Noel Gallagher’s High Flying Birds, Chasing Yesterday review

Noel Gallagher's High Flying Birds Chasing Yesterday reviewNoel Gallagher is back with his High Flying Birds and their second studio album, Chasing Yesterday, and while it was always going to be a solid record, there are a number of big questions for it to inevitably face. Namely, how it stack up to the first album, and more importantly how it compares to the records that came out of the Oasis days. The short answer is that it does pretty well and while it’s a whole different beast in general it has a lot of musical intent, bringing with it some new directions for the breakaway brother.

Opening track Riverman is a great example of what we mean. It’s unmistakeably a Noel Gallagher song, with a traditional acoustic guitar rhythm running through it, but then its flecked with the kind of saxophone riffs and Pink Floyd inspired electric guitar solos that you wouldn’t really expect to hear on a Brit-pop track. It’s followed by lead single In The Heat Of The Moment, which is one of the catchiest songs on the album, but even here there’s something slightly different with surreal, almost mocking “na na nahs”. It’s also got an oddly addictive guitar wheedle, an eerie droning synth note and railing percussion flicks, all of which adds up to a pretty unconventional mix that manages to disguise itself as a radio friendly hit.

The Girl With X-Ray Eyes has its ups and downs, but this is all a part of its flowing storyline narrative, which switches from light notes to deep darkness bringing the musical tone of the track with it for the ride. The old love of The Beatles is evident in the song’s construction as it roves up and down pop trails, but that’s added to by the contrast of a black hole electric guitar riff that builds out the more turbulent portions of the story.

Lock All Of The Doors sounds like it came straight out of a Maximo Park playbook with a direct alt-rock pace. It’s not the smartest track on the album, starting out pretty terribly, but it turns out to be a whole lot of fun. Self aware without being self deprecating. However, things slow down a little too much on The Dying Of The Light with little of note coming to the fore.

It gets a bit more abstract on the jazz infused, long instrumental that leads into The Right Stuff. It makes for a stripped bare allegory for the album’s serious musical intent, escalating through the pitched duet with Joy Rose. There’s a little of Ian Brown about the song, highlighting the sidesteps, cross fades and lulled cascades into new directions that Chasing Yesterday goes on.

While The Song Remains The Same starts out with a very cool church organ intro before breaking into a pretty plain alt-pop track. In all fairness it does get a slight reprieve with the grunge fueled electric guitar solo section, but that doesn’t quite do enough to loft it up as high as some of the earlier tracks.

Things go back to abstraction, surrealism and hints of comedy in The Mexican, which has a slightly serrated edge with overdriven guitar, playful percussion and tongue in cheek “wa wa wahs”. It leads in well to the sheer pace of You Know We Can’t Go Back, with its stadium anthem chorus and upbeat sound contradicting the more pragmatic lyrics of it being alright to know you can’t go back.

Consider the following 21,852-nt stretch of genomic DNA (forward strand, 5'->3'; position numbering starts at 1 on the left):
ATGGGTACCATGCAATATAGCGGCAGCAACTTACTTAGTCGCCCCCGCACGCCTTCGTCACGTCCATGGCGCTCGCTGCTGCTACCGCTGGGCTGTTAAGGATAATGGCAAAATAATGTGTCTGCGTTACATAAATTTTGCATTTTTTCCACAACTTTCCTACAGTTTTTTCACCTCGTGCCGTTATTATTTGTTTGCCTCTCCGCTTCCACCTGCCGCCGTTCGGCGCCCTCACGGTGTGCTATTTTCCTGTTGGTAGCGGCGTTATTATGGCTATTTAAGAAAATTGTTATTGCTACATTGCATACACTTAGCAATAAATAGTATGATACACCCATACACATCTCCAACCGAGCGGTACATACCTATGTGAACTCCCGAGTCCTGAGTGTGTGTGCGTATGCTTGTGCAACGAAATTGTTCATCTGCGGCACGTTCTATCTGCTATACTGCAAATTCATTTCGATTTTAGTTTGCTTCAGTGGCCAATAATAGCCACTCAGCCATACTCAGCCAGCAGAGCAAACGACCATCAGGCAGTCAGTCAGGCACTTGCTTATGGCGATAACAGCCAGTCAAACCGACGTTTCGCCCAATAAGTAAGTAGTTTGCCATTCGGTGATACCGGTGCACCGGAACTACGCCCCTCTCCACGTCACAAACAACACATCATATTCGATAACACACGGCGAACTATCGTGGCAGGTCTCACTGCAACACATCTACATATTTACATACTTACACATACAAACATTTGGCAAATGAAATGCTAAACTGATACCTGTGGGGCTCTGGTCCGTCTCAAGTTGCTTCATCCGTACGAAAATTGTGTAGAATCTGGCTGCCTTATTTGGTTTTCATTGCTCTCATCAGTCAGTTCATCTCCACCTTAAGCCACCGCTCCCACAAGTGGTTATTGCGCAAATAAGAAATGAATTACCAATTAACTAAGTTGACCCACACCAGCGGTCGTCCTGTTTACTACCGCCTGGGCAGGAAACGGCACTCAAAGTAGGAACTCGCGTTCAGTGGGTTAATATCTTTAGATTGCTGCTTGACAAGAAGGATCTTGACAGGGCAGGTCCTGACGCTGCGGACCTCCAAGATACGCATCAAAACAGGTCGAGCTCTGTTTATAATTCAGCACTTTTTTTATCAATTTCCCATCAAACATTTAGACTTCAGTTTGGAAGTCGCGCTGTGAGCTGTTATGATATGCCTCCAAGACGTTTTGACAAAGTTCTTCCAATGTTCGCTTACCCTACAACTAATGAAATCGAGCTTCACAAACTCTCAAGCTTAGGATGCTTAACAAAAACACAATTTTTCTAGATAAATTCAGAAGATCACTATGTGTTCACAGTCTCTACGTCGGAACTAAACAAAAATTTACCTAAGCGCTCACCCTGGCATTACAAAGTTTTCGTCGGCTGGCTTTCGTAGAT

The final track of the album, Ballad Of The Mighty I is a piano-based closer with a fast drum cadence acting as a counterpoint to the keys and strings. It’s complex and unexpected, like a well crafted movie Easter egg left to give you something new to think about. The trumpet work is class and the celestial violin end note is a thing of beauty.

For anyone opting for the deluxe edition, which we recommend, you’ll get four bonus tracks that add even more weight to Chasing Yesterday. This includes a smart Toy Drum remix of In The Heat Of The Moment and a previously unreleased Oasis track called Revolution Song. There’s also the sheer darkness of Freaky Teath, which is a gothic blues track, and Do The Damage.

What you get in Noel Gallagher’s High Flying Birds’ second album is a solid progression for the band and its front-man. It contrasts a little with the other bastion of the old Brit-pop wars, Blur, who has also recently returned with new material in The Magic Whip, following on from it’s own front-man’s solo debut, Everyday Robots. While both have moved on considerably, there seems to be a bit more of the old with the new when it comes to Noel, where Blur and Damon Albarn seem to have left a lot behind in favour of new directions. The good news is that both tacks seem to be working pretty well.

Lyrically, Noel is getting increasingly thoughtful and emotionally charged in his old age, like he’s been listening to a lot of Morrisey over the last year or so. It’s not all perfect, with a few seemingly dud lines like “I’m shaking like a leaf” on The Girl With X-Ray Eyes, but then these are just a symptom of the unabashed honesty that comes through on Chasing Yesterday.

During his time in Oasis it was easy for his talents to become a little overshadowed, but there’s no such canopy now. Chasing Yesterday is a strong new album for Noel Gallagher’s High Flying Birds with a lot to keep you hooked in. It makes a good full album to return to with no real filler.

Noel Gallagher’s High Flying Birds, Chasing Yesterday review: 4/5

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